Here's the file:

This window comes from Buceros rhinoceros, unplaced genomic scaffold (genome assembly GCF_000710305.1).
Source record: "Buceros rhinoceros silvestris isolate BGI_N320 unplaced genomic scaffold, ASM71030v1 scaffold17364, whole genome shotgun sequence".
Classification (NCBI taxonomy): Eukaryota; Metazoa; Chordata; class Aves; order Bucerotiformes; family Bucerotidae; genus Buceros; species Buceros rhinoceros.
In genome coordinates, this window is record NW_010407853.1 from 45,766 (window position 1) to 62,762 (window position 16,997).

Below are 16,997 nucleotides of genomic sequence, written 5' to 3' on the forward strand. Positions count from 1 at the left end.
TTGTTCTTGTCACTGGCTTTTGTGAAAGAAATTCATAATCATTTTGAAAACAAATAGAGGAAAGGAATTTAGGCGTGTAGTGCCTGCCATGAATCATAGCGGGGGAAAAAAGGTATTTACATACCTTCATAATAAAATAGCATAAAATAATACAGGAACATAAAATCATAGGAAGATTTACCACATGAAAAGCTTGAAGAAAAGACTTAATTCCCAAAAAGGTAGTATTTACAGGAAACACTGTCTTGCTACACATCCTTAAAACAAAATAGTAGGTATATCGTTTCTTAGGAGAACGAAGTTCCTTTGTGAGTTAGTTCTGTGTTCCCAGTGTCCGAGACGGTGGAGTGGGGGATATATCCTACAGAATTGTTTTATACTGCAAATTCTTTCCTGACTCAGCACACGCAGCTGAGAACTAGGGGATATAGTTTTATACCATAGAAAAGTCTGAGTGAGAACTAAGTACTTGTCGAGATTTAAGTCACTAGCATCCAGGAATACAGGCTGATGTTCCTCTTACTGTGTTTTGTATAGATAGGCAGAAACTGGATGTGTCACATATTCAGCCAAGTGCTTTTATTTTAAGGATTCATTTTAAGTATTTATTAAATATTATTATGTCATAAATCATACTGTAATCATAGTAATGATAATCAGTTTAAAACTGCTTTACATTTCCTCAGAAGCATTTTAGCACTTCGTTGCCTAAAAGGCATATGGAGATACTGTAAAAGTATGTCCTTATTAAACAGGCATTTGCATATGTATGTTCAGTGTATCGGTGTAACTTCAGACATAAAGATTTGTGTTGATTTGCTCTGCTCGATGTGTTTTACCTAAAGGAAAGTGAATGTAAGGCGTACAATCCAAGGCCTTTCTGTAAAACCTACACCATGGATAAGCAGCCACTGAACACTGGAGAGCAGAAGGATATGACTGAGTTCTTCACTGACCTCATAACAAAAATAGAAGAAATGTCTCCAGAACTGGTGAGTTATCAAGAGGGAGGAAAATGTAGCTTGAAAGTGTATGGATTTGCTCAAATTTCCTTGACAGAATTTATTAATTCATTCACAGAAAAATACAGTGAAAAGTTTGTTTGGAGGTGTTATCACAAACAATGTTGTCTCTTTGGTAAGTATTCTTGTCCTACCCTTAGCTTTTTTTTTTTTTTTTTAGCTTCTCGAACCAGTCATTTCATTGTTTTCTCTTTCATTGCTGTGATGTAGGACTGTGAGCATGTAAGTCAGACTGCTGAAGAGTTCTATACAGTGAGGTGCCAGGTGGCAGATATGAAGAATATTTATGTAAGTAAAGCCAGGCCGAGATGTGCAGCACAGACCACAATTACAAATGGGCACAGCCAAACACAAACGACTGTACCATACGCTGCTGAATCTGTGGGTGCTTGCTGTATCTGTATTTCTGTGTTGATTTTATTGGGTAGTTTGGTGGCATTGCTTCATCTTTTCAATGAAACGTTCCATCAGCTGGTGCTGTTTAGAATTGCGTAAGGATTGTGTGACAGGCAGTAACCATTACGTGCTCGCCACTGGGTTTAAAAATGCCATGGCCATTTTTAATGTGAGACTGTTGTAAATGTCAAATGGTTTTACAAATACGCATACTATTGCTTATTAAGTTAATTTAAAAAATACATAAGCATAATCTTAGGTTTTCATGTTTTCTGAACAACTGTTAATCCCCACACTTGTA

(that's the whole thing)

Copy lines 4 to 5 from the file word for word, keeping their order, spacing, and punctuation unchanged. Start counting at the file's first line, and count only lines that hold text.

In genome coordinates, this window is record NW_010407853.1 from 45,766 (window position 1) to 62,762 (window position 16,997).

Below are 16,997 nucleotides of genomic sequence, written 5' to 3' on the forward strand. Positions count from 1 at the left end.